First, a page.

• To monitor the progression of Astronomy research projects, student will receive periodic emails at so-called milestones. These milestone notifications occur at the start of the project and at 25%, 50%, 75% and 100% of the allotted duration of the project. The emails contain information about the remaining time until the end date (at 100%).
  • Student and supervisor should monitor progress with this schedule in mind. Regular meetings with your student are important, but make sure you meet up at each notification date. That way, you’ll be in time to notice and any problems and prevent delay.
  • Report problems or delays to the Astronomy study advisor, who will also monitor progress.
  • If the project has not been completed by the final date (100%), a grade will be given based on the available material.
  • All Astronomy Master's Research Projects are concluded with a public presentation, referred to as Student Colloquium.
  •  This presentation will be graded by the Student Colloquium coordinator for presentation skills and not for the scientific content or the way the research was conducted, as these elements are assessed in the Master's Research Project.
  • Each year, three sessions will be planned in the form of an Astronomy master's colloquium conference.
  • Students need to make their own reservation using the online Astronomy Student Colloquium registration form.
  • Students need to practice their talk before they present their colloquium. Make sure to support your student in doing so.
  • The grade will be given by the Student Colloquium coordinator (a Leiden Observatory staff member) and will be sent to you as the supervisor of Master's Research Project.
  • All Astronomy master's research projects conclude with a thesis and the Master's Research Project concludes with an additional colloquium.
  • The end date of each research project is fixed.
  • The supervisor needs to find a second reader for the thesis who is not directly connected to the same research project. Both the supervisor(s) and the second reader have to be approved staff members of Leiden Observatory with examination authority. Click here for the list of approved staff members for 2018-2019.
  • The student needs to hand in the final thesis by the end date.
  • A digital copy of the final thesis needs to be sent to the Astronomy programme coordinator at eduster@strw.leidenuniv.nl for a plagiarism check. A paper copy needs to be handed in at the Education Office Astronomy in room 564 of the Oort Building.
  • The grade for the project must be given within 15 working days from the end date. Please note that for graduates other deadlines are set.
  • For assessment and grading, use the Master Research Project Grading Form (available at the student's website).
  • The student needs to hand in the Master Research Project Grading Form and a paper copy of the final thesis to the Astronomy programme coordinator in room 564 of the Oort Building.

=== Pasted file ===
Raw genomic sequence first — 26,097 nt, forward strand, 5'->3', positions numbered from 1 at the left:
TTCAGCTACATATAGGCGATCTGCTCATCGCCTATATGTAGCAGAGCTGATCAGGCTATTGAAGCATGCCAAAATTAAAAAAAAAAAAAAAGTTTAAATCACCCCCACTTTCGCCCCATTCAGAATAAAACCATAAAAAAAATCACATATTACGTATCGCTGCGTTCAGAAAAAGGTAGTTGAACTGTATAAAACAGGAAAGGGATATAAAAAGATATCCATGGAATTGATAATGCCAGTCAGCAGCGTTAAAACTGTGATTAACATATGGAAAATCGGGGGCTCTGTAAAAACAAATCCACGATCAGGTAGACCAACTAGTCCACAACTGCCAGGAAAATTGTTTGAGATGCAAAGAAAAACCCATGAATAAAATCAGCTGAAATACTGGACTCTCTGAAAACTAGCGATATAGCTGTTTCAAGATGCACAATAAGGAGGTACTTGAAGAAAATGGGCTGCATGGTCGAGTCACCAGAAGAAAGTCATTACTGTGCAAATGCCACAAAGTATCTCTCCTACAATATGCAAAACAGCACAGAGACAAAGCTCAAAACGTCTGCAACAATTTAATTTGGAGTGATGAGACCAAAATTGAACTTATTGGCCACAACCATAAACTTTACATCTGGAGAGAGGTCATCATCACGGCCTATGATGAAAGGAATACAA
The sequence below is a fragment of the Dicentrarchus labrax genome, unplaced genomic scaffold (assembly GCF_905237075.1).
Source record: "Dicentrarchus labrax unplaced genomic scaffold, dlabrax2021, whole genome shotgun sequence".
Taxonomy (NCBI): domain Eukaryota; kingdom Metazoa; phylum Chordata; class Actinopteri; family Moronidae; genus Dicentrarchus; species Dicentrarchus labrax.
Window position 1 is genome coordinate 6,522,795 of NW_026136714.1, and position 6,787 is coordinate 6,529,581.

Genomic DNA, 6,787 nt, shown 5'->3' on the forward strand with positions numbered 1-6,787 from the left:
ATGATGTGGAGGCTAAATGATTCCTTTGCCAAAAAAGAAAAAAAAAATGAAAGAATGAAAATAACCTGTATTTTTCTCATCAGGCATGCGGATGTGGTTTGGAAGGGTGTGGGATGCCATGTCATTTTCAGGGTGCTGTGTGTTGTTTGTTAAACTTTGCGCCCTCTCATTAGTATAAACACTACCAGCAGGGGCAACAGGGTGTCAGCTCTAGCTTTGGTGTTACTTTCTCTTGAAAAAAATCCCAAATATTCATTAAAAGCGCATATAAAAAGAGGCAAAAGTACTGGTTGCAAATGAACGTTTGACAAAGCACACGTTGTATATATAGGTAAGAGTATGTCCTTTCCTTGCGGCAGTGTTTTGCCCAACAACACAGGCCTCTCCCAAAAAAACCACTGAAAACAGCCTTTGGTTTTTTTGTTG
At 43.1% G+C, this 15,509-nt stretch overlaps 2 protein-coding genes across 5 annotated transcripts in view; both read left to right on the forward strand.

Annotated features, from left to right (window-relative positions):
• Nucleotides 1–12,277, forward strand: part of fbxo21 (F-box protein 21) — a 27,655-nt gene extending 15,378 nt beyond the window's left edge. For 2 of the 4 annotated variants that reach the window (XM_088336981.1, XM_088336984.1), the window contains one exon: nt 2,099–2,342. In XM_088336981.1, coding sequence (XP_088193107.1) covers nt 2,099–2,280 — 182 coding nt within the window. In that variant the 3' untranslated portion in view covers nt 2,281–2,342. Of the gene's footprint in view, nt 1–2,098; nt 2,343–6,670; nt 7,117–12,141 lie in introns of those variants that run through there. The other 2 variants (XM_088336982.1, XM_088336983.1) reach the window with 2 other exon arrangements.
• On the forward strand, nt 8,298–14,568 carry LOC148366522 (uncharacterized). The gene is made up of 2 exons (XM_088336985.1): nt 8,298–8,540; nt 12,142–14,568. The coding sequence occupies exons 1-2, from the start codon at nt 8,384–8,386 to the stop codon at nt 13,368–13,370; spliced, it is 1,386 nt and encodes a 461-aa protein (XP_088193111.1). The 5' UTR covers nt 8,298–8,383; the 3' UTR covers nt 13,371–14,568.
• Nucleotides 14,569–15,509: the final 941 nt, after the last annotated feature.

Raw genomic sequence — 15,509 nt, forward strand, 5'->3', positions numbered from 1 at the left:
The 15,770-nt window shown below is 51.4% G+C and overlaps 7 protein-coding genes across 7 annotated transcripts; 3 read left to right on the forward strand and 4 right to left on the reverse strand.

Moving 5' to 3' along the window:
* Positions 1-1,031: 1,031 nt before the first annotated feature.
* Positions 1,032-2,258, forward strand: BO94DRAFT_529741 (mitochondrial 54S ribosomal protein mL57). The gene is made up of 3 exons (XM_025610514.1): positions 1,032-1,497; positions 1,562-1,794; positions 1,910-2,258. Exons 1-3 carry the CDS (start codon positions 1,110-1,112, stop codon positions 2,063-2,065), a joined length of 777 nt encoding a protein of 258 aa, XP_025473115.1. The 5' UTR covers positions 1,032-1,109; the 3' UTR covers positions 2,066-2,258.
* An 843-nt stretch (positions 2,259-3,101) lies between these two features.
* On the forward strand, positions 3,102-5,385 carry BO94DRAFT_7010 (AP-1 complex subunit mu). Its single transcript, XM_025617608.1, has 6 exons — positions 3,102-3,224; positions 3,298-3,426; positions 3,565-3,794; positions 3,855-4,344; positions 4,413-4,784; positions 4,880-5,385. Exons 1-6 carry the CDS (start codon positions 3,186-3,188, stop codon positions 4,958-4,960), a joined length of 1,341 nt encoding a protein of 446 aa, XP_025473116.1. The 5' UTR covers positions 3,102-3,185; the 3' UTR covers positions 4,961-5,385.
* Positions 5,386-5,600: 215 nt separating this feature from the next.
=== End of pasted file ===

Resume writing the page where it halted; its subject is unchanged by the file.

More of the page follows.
• The Master Research Project is evaluated using the online form available at the student's website.

Graduation

The Astronomy programme is set up  to result in an academic bachelor's or master's diploma. For graduation to take place, many arrangements need to be made. Most of this is the responsibility of the student, but as a supervisor of the student's final research project you also have a role to play. Please find below all information relevant to you as a supervisor and teaching staff member of Leiden Observatory.

General

  • The full procedure for the Astronomy bachelor's graduation can be found on the student's website.
  • Please note that there are two relevant dates around graduation: the certification date and the ceremony date:
    • Certification date: the formal exam date, which is stated on the bachelor's certificate that will be handed out during the graduation ceremony.
    • Ceremony date: a fixed date that will take place once a year, usually on the last Friday of August. In 2018, the Astronomy bachelor's ceremony date is 31 August 2018.
  • The Astronomy bachelor's graduation ceremony takes places in the Huygens Laboratory.
  • The ceremony  is led by the chair of the Astronomy Board of Examiners.
  • All graduates and their guests are invited to join the full ceremony.
  • The ceremony starts with an informal part, in which the supervisors of the Bachelor Research Project have role (see next section for guidelines). The formal part is led by the chair of the Board of Examiners.
  • The graduation ceremony will be concluded with drinks for all Astronomy and Physics bachelor graduates, their guests and supervisors.

Guidelines for supervisors

Supervisors of the Bachelor Research Projects are expected to speak a few words about their students. You may talk about:

  • The content and results of the research performed by the student
  • Your impression of the research skills of the student
  • Your impression of the social, communication or teamworking skills of your student
  • Anecdotes (interesting or amusing incidents)

If you are not available to join the ceremony, please send a written speech for your student to the Astronomy programme coordinator at eduster@strw.leidenuniv.nl well in advance of the ceremony.

Formal obligations

In the formal part of the ceremony, the Astronomy bachelor's diploma will be handed over to the student accompanied by a small gift from the Education Office Astronomy. All paperwork has been signed beforehand, except for the exam form, which will be signed at the ceremony by the chair of the Board of Examiners and the student. The exam form is the proof of handing over the diploma from the Board of Examiners to the student. Signed exam forms need to be returned to the Astronomy programme coordinator in room 564 of the Oort Building.